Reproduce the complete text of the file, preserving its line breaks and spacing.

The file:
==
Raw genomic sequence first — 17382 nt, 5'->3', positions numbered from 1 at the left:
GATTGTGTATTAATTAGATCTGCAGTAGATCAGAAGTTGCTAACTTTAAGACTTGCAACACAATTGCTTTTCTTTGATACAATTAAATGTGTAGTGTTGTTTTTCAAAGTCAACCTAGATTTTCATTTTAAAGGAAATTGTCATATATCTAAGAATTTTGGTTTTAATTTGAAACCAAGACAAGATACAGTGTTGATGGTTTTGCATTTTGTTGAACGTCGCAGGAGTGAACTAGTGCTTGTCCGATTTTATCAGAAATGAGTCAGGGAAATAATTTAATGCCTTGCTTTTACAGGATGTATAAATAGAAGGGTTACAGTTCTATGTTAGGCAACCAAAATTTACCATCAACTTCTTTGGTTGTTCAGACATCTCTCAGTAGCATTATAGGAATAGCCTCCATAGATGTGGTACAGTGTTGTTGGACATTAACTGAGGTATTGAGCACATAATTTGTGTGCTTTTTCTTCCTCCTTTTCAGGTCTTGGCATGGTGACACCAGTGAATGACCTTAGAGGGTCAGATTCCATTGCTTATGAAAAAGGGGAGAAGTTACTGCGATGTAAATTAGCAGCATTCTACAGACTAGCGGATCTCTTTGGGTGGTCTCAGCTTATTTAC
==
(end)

Raw genomic sequence first — 17382 nt, 5'->3', positions numbered from 1 at the left:
GATTGTGTATTAATTAGATCTGCAGTAGATCAGAAGTTGCTAACTTTAAGACTTGCAACACAATTGCTTTTCTTTGATACAATTAAATGTGTAGTGTTGTTTTTCAAAGTCAACCTAGATTTTCATTTTAAAGGAAATTGTCATATATCTAAGAATTTTGGTTTTAATTTGAAACCAAGACAAGATACAGTGTTGATGGTTTTGCATTTTGTTGAACGTCGCAGGAGTGAACTAGTGCTTGTCCGATTTTATCAGAAATGAGTCAGGGAAATAATTTAATGCCTTGCTTTTACAGGATGTATAAATAGAAGGGTTACAGTTCTATGTTAGGCAACCAAAATTTACCATCAACTTCTTTGGTTGTTCAGACATCTCTCAGTAGCATTATAGGAATAGCCTCCATAGATGTGGTACAGTGTTGTTGGACATTAACTGAGGTATTGAGCACATAATTTGTGTGCTTTTTCTTCCTCCTTTTCAGGTCTTGGCATGGTGACACCAGTGAATGACCTTAGAGGGTCAGATTCCATTGCTTATGAAAAAGGGGAGAAGTTACTGCGATGTAAATTAGCAGCATTCTACAGACTAGCGGATCTCTTTGGGTGGTCTCAGCTTATTTAC